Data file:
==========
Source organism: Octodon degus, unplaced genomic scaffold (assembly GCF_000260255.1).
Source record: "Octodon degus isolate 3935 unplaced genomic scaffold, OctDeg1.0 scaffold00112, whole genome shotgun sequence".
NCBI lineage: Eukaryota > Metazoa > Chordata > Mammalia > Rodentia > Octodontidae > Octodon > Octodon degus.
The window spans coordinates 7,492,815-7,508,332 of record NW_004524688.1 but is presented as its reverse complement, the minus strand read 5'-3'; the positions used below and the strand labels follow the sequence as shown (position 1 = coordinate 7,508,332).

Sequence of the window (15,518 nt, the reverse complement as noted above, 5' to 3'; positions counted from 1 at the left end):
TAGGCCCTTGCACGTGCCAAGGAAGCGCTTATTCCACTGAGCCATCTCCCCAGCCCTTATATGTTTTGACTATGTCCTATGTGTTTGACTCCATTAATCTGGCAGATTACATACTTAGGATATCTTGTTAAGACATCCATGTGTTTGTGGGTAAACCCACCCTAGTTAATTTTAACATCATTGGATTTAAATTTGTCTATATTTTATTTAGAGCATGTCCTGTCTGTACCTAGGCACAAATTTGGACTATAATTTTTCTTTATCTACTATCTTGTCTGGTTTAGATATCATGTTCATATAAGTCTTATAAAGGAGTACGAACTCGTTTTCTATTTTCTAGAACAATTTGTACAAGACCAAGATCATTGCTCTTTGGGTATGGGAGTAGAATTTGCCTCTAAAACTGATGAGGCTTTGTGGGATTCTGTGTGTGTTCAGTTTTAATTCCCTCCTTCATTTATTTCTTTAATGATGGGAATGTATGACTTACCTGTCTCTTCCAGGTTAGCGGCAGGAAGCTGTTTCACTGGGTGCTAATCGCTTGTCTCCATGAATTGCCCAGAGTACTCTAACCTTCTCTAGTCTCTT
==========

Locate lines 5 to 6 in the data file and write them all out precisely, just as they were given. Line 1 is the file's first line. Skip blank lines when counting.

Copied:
Sequence of the window (15,518 nt, the reverse complement as noted above, 5' to 3'; positions counted from 1 at the left end):
TAGGCCCTTGCACGTGCCAAGGAAGCGCTTATTCCACTGAGCCATCTCCCCAGCCCTTATATGTTTTGACTATGTCCTATGTGTTTGACTCCATTAATCTGGCAGATTACATACTTAGGATATCTTGTTAAGACATCCATGTGTTTGTGGGTAAACCCACCCTAGTTAATTTTAACATCATTGGATTTAAATTTGTCTATATTTTATTTAGAGCATGTCCTGTCTGTACCTAGGCACAAATTTGGACTATAATTTTTCTTTATCTACTATCTTGTCTGGTTTAGATATCATGTTCATATAAGTCTTATAAAGGAGTACGAACTCGTTTTCTATTTTCTAGAACAATTTGTACAAGACCAAGATCATTGCTCTTTGGGTATGGGAGTAGAATTTGCCTCTAAAACTGATGAGGCTTTGTGGGATTCTGTGTGTGTTCAGTTTTAATTCCCTCCTTCATTTATTTCTTTAATGATGGGAATGTATGACTTACCTGTCTCTTCCAGGTTAGCGGCAGGAAGCTGTTTCACTGGGTGCTAATCGCTTGTCTCCATGAATTGCCCAGAGTACTCTAACCTTCTCTAGTCTCTT